The need to associate IoT device identities with consumer identities is an expanding and evolving use case within CIAM. Not enough has been standardized in this field, so there is a lot of variation in IoT device identity support still. Look for additional growth and perhaps standardization in the years ahead.
From a market perspective, the year started out with a major acquisition of Gigya by SAP. As an independent company, Gigya was a leader in CIAM. The acquisition was beneficial for SAP, which was missing a fully functional CIAM capability. SAP, now powered by a rapidly-integrated Gigya, has become a major player in the consumer identity market. Later in the year Exostar acquired Pirean. This transaction will give Exostar, a secure business collaboration service provider, stronger IAM and CIAM features. The move also serves to increase the reach of both companies. More companies entered the CIAM market as well, and gained prominence in the field. No doubt there will be more acquisitions and entrants in 2019. For the latest information on this market, including technical details on how the solutions differ, see our just-published Leadership Compass.
This month we launched our Cybersecurity Leadership Summit in Berlin. A pre-conference workshop entitled “Focusing Your Cybersecurity Investments: What Do You Really Need for Mitigating Your Cyber-risks?” was held on Monday. The workshop was both business-oriented and technical in nature. Contemporary CISOs and CIOs must apply risk management strategies, and it can be difficult to determine which cybersecurity projects should be prioritized. Leaders in attendance heard the latest applied research from Martin Kuppinger, Matthias Reinwarth, and Paul Simmonds.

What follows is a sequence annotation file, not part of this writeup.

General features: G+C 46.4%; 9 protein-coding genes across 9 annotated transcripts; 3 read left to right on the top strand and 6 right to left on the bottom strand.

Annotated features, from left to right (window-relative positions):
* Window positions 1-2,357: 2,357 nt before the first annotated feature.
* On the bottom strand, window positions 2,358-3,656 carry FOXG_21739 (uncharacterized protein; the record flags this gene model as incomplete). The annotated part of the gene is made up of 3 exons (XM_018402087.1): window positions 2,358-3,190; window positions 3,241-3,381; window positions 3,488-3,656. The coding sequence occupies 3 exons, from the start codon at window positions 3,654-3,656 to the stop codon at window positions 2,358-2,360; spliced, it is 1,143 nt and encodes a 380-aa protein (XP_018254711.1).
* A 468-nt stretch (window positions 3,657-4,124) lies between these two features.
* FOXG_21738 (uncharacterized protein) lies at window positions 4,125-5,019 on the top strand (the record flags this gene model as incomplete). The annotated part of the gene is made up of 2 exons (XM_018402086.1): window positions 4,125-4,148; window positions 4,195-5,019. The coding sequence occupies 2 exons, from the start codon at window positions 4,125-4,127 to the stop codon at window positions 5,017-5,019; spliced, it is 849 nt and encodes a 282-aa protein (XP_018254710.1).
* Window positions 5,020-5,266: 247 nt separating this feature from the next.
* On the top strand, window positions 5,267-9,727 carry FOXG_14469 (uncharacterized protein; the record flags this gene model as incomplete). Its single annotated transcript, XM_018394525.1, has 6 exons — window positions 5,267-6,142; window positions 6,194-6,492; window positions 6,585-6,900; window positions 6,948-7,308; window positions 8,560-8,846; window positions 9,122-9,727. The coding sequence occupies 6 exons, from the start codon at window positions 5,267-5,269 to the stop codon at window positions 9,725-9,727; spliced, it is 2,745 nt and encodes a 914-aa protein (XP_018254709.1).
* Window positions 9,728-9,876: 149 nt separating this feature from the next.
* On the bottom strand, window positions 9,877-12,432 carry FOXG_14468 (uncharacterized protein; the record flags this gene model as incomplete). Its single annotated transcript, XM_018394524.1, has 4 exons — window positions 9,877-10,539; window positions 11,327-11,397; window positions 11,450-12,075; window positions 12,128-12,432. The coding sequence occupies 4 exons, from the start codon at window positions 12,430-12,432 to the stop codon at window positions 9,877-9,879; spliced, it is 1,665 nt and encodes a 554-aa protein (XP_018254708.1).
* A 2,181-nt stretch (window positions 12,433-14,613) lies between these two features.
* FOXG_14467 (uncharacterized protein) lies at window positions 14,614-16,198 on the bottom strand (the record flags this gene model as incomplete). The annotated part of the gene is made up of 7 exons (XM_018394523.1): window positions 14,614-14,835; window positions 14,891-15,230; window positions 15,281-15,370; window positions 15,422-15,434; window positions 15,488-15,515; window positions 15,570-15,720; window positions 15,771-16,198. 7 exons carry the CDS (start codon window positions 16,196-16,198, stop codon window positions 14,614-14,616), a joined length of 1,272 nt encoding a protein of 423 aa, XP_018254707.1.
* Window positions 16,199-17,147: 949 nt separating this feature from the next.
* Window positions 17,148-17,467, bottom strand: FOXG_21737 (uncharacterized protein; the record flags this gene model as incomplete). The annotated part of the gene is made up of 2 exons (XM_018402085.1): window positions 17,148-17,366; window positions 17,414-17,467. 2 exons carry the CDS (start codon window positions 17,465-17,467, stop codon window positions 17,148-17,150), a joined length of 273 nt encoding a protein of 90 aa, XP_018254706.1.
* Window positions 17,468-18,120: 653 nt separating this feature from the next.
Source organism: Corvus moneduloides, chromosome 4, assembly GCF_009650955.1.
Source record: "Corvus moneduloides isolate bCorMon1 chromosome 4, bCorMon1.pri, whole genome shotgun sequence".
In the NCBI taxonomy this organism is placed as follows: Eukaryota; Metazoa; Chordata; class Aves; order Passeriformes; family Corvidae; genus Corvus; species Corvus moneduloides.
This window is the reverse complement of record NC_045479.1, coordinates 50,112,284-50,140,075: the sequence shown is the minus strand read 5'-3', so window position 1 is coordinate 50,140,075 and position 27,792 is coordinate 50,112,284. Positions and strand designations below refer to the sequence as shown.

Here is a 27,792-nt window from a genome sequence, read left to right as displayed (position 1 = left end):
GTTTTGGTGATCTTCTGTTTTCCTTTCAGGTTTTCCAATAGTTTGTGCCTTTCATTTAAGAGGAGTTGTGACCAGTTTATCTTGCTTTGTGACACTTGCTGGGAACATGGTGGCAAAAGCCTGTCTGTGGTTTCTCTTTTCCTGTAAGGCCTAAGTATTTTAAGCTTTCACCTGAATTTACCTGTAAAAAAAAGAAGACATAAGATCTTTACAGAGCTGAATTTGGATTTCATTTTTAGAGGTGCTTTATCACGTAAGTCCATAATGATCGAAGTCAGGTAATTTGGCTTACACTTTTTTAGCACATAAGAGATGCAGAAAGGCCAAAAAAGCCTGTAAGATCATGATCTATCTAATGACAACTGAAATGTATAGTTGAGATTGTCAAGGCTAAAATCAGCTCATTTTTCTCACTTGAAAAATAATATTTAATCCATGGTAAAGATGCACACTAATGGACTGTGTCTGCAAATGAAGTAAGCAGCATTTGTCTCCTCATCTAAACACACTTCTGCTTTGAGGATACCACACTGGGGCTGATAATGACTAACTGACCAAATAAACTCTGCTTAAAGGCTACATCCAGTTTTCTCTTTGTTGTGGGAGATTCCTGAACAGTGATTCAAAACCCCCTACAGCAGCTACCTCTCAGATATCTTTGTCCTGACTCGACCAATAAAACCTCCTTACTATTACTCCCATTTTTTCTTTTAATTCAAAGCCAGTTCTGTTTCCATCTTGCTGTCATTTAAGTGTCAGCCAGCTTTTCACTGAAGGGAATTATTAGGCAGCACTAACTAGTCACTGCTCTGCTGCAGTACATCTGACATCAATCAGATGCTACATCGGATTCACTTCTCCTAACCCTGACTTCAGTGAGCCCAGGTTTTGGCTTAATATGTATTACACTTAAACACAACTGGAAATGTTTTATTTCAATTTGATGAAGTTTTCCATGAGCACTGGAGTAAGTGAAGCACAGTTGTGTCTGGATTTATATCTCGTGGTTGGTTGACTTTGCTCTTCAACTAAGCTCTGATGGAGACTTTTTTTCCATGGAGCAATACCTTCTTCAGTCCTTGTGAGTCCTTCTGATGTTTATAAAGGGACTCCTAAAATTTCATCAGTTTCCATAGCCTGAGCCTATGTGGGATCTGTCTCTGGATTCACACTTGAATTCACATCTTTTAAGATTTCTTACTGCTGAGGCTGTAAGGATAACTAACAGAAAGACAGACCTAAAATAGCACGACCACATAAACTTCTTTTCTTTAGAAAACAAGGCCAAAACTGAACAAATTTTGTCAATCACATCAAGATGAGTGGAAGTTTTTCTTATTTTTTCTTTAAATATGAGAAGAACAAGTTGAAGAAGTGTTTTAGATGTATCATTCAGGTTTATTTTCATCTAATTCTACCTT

Tuesday’s opening keynote was delivered by Martin Kuppinger on the topic of User Behavioral Analytics (UBA). UBA has become both the successor and adjunct to SIEMs, and as such are link between traditional network-centric cybersecurity and identity management. Torsten George of Centrify pitched the importance of zero-trust concepts. Zero-trust can be seen as improving security by requiring risk-adaptive and continuous authentication. But trust is also a key component of things like federation architecture, so it won’t be going away altogether.
Innovation Night was held on Tuesday. In this event, a number of different speakers competed by describing how their products successfully incorporated Artificial Intelligence / Machine Learning techniques. The winner was Frederic Stallaert, Machine Learning Engineer/ Data Scientist at ML6. His topic was the adversarial uses of AI, and how to defend against them.
Here are some of the highlights. In the social engineering track, Enrico Frumento discussed the DOGANA project. This is the Advanced Social Engineering and Vulnerability Analysis Framework. They have been performing Social Driven Vulnerability Assessments and have interesting but discouraging results. In a recent study, 59% of users tested in an energy sector organization fell prey to a phishing training email. Malicious actors use every bit of information about targets available to them, regardless of legality. Organizations providing anti-phishing training are encumbered by GDPR.
In Threat intelligence, we had a number of good speakers and panelists. Ammi Virk presented on Contextualizing Threat Intelligence. One of his excellent points was recognizing the “con in context”, or guarding against bias, assumptions, and omissions. Context is essential in turning information into intelligence. This point was also made strongly by John Bryk in his session.